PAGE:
While much has changed in London during the past 150 years since the era of Dr. John Snow, many historical buildings and streets remain, with signs posted to guide interested visitors. Presented here are current photos of locations where John Snow lived or worked during his professional life from 1836 until his death in 1858. The maps with identified streets and houses are taken from the Old Ordnance Survey of 1870. 


Snow's First London Home

In 1836 when John Snow at age 23 first came to London to attend for one year the Hunterian Medical School, he rented an inexpensive room at 11 Bateman's Buildings (see below).  He remained there for two years, during which time he completed the one-year Hunterian course and spent time as a doctor attending wards at the Westminster Hospital.

The view above is along Bateman's Buildings looking towards the South side of Soho Square. The buildings are different than when John Snow lived here, but the street is still the same.

Snow's Second London Home

At age 25 after becoming certified as a general medical practitioner, Snow moved in May, 1838 to 54 Frith Street (see below), were he lived for fourteen years until 1852. Nothing remains of the original building, now on restaurant row.

A blue plaque over the door describes the above site as the location of the prior home of Dr. John Snow, but is possibly mistaken. For details of  the address controversy, click here.  A more typical example of what Snow's  home looked like in 1838 is at 6 Frith Street (see below), built in 1718 and now part of the Hazlitt's hotel.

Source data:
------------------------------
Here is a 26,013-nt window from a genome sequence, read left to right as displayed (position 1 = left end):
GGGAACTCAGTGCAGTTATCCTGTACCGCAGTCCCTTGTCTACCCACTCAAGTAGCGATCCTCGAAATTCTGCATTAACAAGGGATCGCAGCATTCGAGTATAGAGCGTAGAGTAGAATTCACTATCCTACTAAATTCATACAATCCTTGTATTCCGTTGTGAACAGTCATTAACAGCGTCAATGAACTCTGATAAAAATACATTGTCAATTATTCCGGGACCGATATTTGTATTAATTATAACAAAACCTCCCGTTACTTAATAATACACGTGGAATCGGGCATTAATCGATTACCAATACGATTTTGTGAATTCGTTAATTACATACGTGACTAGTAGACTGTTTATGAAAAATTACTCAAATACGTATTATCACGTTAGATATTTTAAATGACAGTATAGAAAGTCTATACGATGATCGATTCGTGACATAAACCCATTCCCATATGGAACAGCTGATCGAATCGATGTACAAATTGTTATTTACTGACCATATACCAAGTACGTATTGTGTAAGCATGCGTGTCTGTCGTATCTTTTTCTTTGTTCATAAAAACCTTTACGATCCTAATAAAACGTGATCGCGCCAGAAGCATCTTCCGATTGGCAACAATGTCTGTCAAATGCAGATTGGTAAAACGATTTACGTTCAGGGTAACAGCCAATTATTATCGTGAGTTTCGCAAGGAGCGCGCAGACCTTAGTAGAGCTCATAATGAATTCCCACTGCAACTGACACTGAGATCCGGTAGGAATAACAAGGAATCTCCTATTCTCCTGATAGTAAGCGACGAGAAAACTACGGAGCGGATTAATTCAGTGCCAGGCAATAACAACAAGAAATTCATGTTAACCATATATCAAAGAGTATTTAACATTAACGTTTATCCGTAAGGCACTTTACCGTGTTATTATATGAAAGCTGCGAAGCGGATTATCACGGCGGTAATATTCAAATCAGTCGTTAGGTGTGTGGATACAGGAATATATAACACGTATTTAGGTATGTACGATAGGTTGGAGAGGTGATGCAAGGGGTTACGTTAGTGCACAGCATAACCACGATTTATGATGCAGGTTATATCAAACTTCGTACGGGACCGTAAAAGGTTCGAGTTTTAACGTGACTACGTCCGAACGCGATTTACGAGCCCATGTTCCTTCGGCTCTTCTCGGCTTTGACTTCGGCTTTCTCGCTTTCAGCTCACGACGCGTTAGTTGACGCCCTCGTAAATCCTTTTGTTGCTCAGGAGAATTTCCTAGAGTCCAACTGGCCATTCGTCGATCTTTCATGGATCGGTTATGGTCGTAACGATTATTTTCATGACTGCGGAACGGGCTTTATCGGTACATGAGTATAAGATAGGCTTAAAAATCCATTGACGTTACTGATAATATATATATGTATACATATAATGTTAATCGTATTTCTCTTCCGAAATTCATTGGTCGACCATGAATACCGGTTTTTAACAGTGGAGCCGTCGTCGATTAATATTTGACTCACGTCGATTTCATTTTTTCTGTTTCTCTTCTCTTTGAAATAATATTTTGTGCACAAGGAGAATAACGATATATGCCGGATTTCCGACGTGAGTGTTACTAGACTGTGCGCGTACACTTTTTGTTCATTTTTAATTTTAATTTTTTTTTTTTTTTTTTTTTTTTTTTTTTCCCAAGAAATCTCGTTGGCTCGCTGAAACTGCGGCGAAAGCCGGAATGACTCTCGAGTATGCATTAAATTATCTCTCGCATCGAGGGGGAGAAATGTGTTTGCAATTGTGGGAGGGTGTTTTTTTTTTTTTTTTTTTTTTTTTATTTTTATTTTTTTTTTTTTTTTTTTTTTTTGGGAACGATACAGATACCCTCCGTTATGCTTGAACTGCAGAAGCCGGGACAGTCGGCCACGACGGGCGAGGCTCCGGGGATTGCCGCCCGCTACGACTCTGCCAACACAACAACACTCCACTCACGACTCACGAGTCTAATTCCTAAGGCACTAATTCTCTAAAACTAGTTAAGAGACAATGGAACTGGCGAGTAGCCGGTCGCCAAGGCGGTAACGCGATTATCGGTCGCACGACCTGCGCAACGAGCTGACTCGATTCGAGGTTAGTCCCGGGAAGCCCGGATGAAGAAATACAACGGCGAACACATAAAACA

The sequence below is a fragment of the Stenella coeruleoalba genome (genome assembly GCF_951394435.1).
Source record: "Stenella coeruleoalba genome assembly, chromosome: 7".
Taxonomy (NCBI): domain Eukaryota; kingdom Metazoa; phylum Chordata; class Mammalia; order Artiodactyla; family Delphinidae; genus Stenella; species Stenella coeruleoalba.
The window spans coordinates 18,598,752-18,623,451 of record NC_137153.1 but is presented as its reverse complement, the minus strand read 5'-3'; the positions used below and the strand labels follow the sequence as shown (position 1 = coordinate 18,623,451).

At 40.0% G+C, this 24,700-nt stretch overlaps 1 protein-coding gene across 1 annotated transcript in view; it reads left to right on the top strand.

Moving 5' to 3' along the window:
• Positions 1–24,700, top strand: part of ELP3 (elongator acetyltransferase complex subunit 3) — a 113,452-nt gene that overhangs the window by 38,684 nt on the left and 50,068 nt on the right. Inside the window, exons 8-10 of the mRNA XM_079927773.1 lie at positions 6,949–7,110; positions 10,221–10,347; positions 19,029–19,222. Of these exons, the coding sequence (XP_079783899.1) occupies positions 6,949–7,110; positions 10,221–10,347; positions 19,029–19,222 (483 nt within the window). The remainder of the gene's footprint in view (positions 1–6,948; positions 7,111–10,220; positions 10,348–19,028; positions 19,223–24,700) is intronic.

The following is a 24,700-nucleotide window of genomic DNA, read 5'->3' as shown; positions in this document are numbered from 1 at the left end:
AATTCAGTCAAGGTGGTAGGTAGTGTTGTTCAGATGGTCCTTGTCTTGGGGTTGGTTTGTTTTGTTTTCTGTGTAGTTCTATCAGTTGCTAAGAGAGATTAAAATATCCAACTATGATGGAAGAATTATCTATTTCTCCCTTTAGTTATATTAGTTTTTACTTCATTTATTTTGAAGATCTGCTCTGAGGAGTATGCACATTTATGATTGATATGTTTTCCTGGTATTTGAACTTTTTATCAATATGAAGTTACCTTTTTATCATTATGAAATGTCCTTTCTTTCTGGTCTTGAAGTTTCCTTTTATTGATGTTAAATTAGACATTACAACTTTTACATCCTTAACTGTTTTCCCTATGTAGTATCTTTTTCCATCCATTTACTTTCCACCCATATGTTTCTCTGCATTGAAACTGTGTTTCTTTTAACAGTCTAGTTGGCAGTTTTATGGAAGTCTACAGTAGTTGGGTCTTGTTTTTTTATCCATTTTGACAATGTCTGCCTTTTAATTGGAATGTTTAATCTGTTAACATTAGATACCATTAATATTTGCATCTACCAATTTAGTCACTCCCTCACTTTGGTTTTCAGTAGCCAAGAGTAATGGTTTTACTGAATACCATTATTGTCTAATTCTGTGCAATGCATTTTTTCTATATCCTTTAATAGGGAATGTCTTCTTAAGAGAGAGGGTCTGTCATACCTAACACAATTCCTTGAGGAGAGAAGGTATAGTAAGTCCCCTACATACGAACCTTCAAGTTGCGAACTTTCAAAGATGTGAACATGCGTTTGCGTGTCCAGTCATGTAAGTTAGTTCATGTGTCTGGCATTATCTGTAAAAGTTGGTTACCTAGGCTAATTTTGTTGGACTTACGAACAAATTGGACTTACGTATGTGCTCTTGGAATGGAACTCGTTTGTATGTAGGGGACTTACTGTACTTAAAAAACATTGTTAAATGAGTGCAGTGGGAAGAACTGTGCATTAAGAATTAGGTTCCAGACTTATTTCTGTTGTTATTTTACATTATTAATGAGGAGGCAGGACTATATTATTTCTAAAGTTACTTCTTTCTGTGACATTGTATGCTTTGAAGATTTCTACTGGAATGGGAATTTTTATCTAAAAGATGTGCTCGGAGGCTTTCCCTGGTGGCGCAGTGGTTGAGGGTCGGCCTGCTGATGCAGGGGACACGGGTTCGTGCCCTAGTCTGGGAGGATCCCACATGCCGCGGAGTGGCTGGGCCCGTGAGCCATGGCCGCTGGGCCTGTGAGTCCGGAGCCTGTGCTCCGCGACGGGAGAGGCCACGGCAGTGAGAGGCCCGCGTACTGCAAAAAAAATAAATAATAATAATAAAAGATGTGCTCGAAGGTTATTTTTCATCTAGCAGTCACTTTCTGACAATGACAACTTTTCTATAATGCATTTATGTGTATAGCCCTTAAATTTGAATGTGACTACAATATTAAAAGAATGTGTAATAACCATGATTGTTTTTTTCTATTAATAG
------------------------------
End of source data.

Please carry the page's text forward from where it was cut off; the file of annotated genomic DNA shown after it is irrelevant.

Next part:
Another view of both 54 Frith Street and 6 Frith Street is shown below, with Snow's likely home on the immediate left, Hazlitt's hotel across the intersection (now Bateman Street) and down one-half block on the right.  The trees at the end of Frith Street are in Soho Square. 

Snow's Third London Home

At age 39, John Snow moved again, but this time to a more affluent region of the city.  The Regent Street area to the west of Golden Square had become ultra-fashionable, offering both expensive items, and elegant homes for those who could afford them.  Dr. Snow was becoming increasingly prominent, both as a medical scientist and an anesthesiologist, and likely had a good income. He left his Frith Street home in 1852 and moved to 18 Sackville Street (see below), where he remained until his death in 1858.  Sackville Street runs perpendicular to Piccadilly and is one block west of Regent Street, near the Piccadilly Circus underground station. 

Within a year of his move, Dr. Snow was asked by Queen Victoria to administer chloroform at the birth of Prince Leopold, adding further to his fame and financial well-being.
There is no plaque at 18 Sackville Street to commemorate that Dr. Snow live there.  Instead, the site is now a clothing store which occupies 16-21 Sackville Street.  A more typical building representative of John Snow's earlier home is across the street at 32 Sackville Street, then occupied by Dr. James Yearsley (see to the right).

SQUARES (click to continue)

Return to John Snow site